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Advisers staring at a new ‘slew' of
litigation from small-business clients

Five-year-old change in tax has left some
small businesses and certain benefit plans subject to
IRS fines; the advisers who sold these plans may pay the price
"America's leading tax representation firm."(TM)


By Jessica Toonkel Marquez

    October 14, 2009
    Financial advisers who have sold certain types of retirement
    and other benefit plans to small businesses might soon be
    facing a wave of lawsuits — unless Congress decides to take
    action soon.
    For years, advisers and insurance brokers have sold the 412(i)
    plan, a type of defined-benefit pension plan, and the 419 plan, a
    health and welfare plan, to small businesses as a way of
    providing such benefits to their employees, while also
    receiving a tax break.

    However, in 2004, Congress changed the law to require that
    companies file with the Internal Revenue Service if they had
    these plans in place. The law change was intended to address
    tax shelters, particularly those set up by large companies.

    Many companies and financial advisers didn't realize that this
    was a cause for concern, however, and now employers are
    receiving a great deal of scrutiny from the federal government,
    according to experts.

    The IRS has been aggressive in auditing these plans. The fines
    for failing to notify the agency about them are $200,000 per
    business per year the plan has been in place and $100,000 per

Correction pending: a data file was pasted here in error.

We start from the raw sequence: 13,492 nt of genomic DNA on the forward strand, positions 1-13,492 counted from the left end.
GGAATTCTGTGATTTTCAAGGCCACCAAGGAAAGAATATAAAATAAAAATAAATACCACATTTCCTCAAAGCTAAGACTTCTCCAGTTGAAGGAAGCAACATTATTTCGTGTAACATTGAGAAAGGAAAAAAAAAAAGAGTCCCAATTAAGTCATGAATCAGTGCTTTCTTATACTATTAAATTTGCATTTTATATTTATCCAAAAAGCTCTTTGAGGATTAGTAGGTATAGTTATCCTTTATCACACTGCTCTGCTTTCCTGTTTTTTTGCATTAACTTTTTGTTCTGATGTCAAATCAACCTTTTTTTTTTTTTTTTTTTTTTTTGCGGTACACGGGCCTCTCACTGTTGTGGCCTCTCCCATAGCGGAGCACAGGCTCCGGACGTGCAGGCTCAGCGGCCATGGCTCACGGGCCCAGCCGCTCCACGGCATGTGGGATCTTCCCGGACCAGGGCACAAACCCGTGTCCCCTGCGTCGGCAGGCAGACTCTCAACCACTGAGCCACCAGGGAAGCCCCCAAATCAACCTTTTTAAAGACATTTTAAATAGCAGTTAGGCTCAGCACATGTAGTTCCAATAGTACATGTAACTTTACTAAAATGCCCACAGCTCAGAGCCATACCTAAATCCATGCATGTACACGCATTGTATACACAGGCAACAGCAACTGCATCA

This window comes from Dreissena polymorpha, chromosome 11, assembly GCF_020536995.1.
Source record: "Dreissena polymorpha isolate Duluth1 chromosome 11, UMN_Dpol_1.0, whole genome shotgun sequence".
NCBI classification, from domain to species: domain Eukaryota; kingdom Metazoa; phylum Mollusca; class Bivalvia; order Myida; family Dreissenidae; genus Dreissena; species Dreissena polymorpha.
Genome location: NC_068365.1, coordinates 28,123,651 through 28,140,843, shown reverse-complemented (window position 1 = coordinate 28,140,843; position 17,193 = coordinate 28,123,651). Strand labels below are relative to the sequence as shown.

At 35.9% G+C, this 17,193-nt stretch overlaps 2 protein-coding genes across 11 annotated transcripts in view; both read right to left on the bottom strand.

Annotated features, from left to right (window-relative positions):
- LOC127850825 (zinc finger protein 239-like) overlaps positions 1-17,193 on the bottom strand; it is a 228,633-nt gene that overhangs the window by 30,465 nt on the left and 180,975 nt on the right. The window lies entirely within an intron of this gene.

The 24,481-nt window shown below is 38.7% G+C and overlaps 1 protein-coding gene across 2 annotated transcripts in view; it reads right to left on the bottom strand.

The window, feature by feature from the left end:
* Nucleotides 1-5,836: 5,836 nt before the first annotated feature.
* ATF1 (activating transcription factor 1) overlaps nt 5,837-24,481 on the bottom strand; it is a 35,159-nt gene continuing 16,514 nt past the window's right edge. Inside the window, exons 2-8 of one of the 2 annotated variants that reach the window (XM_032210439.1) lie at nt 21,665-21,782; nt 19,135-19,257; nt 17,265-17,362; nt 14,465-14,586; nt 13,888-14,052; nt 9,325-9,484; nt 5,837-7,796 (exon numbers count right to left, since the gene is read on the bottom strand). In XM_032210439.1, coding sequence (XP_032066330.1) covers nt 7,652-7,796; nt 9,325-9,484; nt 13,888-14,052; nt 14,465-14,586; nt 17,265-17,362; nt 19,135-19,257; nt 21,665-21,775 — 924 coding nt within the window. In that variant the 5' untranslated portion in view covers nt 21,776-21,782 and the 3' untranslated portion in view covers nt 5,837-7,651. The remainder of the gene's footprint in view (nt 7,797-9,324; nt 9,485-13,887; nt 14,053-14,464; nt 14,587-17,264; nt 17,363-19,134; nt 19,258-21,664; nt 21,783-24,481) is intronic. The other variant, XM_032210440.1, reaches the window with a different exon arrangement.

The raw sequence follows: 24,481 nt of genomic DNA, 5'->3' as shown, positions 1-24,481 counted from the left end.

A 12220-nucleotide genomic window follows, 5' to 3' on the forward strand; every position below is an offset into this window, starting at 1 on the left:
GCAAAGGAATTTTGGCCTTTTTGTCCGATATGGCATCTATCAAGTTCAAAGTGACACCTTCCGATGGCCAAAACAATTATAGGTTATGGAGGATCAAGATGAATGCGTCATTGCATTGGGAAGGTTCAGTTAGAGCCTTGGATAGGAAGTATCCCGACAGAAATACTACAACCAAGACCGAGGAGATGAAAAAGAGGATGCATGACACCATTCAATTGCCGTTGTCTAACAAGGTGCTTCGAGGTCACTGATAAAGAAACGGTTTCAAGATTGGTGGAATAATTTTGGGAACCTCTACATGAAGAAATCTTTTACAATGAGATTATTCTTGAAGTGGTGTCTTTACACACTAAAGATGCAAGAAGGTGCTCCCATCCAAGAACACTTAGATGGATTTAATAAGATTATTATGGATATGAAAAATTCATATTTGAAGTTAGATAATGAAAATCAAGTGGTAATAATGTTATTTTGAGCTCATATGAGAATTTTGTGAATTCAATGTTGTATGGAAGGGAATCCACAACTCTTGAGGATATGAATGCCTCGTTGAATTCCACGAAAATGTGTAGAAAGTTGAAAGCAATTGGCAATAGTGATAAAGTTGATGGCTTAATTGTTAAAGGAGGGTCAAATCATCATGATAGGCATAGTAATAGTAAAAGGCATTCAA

individual.

    So advisers who sold these plans to small business are now
    slowly starting to become the target of litigation from employers
    who are subject to these fines.

    “There is a slew of litigation already against advisers that sold
    these plans,” said Lance Wallach, an expert on 412(i) and 419
    plans. “I get calls from lawyers every week asking me to be an
    expert witness on these cases.”

    Mr. Wallach declined to cite any specific suits. But one adviser
    who has been selling 412(i) plans for years said his firm is
    already facing six lawsuits over the sale of such plans and has
    another two pending.

    “My legal and accounting bills last year were $864,000,” said the
    adviser, who asked not to be identified. “And if this doesn't get
    fixed, everyone and their uncle will sue us.”

    Currently, the IRS has instituted a moratorium on collecting
    these fines until the end of the year in the hope that Congress
    will address the issue.

    In a Sept. 24 letter to Sens. Max Baucus, D-Mont., Charles
    Boustany Jr., R-La., and Charles Grassley, R-Iowa, IRS
    Commissioner Douglas H. Shulman wrote: “I understand that
    Congress is still considering this issue and that a bipartisan,
    bicameral bill may be in the works … To give Congress time to
    address the issue, I am writing to extend the suspension of
    collection enforcement action through Dec. 31.”

    But with so much of Congress' attention on health care reform
    at the moment, experts are worried that the issue may go
    unresolved indefinitely.

    If Congress doesn't amend the statute, and clients find
    themselves having to pay these fines, they will absolutely go
    after the advisers that sold these plans to them.



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